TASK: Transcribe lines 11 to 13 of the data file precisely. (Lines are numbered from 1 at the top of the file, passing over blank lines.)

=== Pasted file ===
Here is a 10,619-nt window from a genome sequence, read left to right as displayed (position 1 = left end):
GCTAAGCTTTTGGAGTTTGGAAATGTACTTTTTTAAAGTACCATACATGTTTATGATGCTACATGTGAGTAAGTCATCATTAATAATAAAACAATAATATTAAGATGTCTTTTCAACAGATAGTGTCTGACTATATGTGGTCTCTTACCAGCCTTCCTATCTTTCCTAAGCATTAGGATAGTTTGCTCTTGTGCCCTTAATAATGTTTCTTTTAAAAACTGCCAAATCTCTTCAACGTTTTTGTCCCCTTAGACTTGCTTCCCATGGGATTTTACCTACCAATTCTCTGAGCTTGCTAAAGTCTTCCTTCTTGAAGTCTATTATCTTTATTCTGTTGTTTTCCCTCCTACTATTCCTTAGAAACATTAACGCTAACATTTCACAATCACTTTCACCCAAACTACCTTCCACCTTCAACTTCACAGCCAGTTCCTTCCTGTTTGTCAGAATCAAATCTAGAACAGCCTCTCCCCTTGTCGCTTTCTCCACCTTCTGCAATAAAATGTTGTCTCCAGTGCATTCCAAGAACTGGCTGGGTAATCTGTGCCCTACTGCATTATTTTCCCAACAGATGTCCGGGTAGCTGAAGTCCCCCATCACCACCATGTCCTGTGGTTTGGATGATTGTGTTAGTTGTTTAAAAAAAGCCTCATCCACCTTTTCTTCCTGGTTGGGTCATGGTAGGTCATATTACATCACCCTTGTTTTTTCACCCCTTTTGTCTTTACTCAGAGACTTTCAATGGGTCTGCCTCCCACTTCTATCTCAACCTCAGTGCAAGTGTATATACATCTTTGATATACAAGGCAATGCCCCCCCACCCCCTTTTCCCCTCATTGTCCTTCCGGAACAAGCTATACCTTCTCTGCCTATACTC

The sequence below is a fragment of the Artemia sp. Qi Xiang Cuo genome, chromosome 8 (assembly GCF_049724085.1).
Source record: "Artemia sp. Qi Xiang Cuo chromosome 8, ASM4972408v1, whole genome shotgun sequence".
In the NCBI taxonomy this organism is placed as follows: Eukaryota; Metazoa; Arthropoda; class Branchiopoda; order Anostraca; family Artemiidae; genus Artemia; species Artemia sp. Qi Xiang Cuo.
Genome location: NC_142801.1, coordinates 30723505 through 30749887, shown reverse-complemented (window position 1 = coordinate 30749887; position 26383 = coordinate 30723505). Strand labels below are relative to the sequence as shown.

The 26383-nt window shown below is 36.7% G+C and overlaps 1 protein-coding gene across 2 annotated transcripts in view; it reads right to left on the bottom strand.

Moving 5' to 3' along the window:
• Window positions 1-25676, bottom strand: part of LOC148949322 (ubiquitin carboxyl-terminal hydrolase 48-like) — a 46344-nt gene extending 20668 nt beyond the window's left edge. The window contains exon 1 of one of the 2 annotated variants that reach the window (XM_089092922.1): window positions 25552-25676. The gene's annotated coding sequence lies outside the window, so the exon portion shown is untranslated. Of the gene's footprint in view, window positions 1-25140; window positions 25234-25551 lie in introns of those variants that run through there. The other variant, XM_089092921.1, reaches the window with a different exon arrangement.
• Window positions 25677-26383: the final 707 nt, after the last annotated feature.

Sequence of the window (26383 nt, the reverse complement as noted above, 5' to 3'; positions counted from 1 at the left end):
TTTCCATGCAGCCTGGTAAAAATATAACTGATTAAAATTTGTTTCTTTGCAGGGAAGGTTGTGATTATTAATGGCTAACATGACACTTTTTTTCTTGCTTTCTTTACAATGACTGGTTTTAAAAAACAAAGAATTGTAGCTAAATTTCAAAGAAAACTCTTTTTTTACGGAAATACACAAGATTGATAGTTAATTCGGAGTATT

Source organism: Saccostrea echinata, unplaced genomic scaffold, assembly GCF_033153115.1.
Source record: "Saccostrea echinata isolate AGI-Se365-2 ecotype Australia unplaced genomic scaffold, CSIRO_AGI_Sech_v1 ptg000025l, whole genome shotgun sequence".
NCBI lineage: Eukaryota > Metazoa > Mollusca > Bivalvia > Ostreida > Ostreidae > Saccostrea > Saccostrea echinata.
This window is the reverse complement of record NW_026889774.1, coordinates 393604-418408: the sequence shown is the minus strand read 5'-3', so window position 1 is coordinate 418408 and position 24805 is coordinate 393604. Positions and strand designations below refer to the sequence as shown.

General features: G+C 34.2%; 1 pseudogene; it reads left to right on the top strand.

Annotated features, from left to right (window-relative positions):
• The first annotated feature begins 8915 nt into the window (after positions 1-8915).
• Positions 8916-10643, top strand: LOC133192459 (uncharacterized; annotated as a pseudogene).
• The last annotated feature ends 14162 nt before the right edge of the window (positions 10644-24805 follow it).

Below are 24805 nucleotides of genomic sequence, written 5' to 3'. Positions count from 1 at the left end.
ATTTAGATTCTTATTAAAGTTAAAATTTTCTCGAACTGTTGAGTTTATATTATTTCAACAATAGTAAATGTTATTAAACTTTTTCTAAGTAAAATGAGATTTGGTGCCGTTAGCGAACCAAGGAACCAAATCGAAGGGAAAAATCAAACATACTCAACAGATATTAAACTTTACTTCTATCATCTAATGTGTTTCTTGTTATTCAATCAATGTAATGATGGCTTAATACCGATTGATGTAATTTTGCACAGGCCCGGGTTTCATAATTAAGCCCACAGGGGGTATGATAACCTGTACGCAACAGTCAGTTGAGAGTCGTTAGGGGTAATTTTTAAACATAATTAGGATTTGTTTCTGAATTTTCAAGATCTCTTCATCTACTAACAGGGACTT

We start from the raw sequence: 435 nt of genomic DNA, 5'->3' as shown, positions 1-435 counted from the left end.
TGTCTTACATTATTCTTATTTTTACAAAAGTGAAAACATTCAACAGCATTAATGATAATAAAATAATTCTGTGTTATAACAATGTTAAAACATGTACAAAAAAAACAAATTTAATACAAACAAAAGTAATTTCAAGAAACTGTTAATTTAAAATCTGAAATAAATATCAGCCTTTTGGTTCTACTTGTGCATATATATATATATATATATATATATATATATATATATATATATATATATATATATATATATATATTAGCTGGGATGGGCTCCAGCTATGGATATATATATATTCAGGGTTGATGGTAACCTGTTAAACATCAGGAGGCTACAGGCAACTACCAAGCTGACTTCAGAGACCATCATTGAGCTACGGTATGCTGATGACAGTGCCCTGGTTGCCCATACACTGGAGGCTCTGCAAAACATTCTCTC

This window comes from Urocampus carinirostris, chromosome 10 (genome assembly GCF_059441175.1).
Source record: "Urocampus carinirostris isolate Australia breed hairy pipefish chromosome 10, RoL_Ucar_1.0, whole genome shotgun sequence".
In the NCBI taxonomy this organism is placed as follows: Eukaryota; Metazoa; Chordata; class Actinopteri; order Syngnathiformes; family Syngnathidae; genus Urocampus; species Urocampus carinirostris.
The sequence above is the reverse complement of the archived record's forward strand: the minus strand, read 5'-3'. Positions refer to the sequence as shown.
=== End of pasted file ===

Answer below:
Sequence of the window (26383 nt, the reverse complement as noted above, 5' to 3'; positions counted from 1 at the left end):
TTTCCATGCAGCCTGGTAAAAATATAACTGATTAAAATTTGTTTCTTTGCAGGGAAGGTTGTGATTATTAATGGCTAACATGACACTTTTTTTCTTGCTTTCTTTACAATGACTGGTTTTAAAAAACAAAGAATTGTAGCTAAATTTCAAAGAAAACTCTTTTTTTACGGAAATACACAAGATTGATAGTTAATTCGGAGTATT

Source organism: Saccostrea echinata, unplaced genomic scaffold, assembly GCF_033153115.1.